UC Santa Barbara
Agricultural Production in the 21st Century: Land-use, Diversity, Pests and Pesticides
- Author(s): Larsen, Ashley E.
- Advisor(s): Gaines, Steven D
- et al.
Over the next 50 years, global food demand is forecast to double. Already it is estimated that agriculture covers about 40% of ice-free land, accounts for a third of greenhouse gas emissions, and contributes significantly to global biodiversity declines.
One means to reduce the impact of agriculture on humans and natural systems is to ensure the efficient use of pesticides. Pesticides, especially insecticides, have numerous negative externalities for human and environmental health, and their efficient use is an economic, ecological and public health priority. How land use patterns influence insect pests and insecticide demand is of special concern, because productive and efficient land use is key to meeting future food demand.
This research investigates the relationships between insecticide use and landscape configuration. It further investigates the importance of weather variability and data quality to understanding agriculture in the 21st Century. Finally, it explores ecological theory to understand how multiple natural enemies may coexist on a single resource species.
Specifically, I address the following questions: 1) is landscape simplification a consistent driver of insecticide use across time, 2) is landscape simplification a consistent driver of insecticide use across space and throughout the varied growing regions of the US, and do annual weather patterns influence insecticide use? 3) Is satellite crop data sufficiently accurate to be applied to ecological and economic questions at the sub-county level? 4) Can coexistence be driven by non-consumptive ecological interactions?
To address these questions I integrate ecological and economic theory, and apply multivariate statistical techniques to multi-year national or regional databases.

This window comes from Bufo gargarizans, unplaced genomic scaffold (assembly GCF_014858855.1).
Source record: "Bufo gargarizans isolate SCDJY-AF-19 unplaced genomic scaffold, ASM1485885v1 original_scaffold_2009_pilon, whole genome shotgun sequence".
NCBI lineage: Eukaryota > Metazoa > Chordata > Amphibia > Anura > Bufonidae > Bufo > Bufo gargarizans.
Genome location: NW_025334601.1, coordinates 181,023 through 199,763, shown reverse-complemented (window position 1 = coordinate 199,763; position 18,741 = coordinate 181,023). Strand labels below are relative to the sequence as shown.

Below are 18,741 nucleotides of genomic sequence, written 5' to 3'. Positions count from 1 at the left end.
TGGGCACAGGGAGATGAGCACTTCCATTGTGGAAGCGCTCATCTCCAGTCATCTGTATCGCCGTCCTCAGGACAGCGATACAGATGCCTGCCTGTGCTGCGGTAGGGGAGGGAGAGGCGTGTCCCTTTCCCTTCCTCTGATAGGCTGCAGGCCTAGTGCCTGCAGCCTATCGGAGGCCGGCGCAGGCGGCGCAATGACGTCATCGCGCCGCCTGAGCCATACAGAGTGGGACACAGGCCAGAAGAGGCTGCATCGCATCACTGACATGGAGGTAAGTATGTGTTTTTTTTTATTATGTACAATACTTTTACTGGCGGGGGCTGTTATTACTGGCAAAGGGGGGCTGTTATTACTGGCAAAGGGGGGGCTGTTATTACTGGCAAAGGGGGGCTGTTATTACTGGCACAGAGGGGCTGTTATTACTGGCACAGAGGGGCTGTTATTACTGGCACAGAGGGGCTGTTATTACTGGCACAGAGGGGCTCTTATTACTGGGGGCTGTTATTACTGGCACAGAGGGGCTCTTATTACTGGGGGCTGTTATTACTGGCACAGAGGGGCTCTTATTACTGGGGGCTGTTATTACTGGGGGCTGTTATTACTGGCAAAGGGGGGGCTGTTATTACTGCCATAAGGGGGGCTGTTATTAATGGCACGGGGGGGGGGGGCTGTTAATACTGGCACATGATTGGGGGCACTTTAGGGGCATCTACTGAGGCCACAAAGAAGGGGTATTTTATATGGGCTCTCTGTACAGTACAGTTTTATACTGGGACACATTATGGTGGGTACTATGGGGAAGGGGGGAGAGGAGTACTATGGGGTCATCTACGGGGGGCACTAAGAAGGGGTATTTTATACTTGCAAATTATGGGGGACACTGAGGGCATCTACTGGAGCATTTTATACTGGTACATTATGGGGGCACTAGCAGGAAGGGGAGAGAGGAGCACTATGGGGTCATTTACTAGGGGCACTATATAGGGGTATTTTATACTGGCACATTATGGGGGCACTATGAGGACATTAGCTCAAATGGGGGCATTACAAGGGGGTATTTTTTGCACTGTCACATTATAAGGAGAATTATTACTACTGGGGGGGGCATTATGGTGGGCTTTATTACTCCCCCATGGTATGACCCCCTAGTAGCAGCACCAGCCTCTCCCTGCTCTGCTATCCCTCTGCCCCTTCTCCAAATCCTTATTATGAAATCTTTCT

I find that, contrary to expectations from ecological theory, landscape simplification does not consistently drive insecticide use over time (Chapter 1) or space (Chapter 2). This spatio-temporal variation helps explain the ambiguous results in the literature and implies that national land use policy will have very different effects on insecticide use if regional differences are ignored. To further understand the underlying mechanisms requires fine-scale spatial information of configuration and crop type. However, leveraging satellite data for sub-county information such as spatial configuration is well suited to simplified growing regions, but highly inaccurate elsewhere (Chapter 3). Lastly, I show natural enemies and other intermediate consumers can coexist with sufficiently strong non-consumptive effects of a top predator on the dominant consumer (Chapter 4).
In 2007 US farmers applied ~70 million pounds of insecticide active ingredients. While farmers pay the purchase price, society pays for degradation of natural systems and harm to human health. To minimize the cost of insecticides to both farmers and society, now and under future climate change, we must understand what drives variation in insecticide use and what enables persistence of natural enemy diversity. My dissertation research informs these key gaps in our understanding.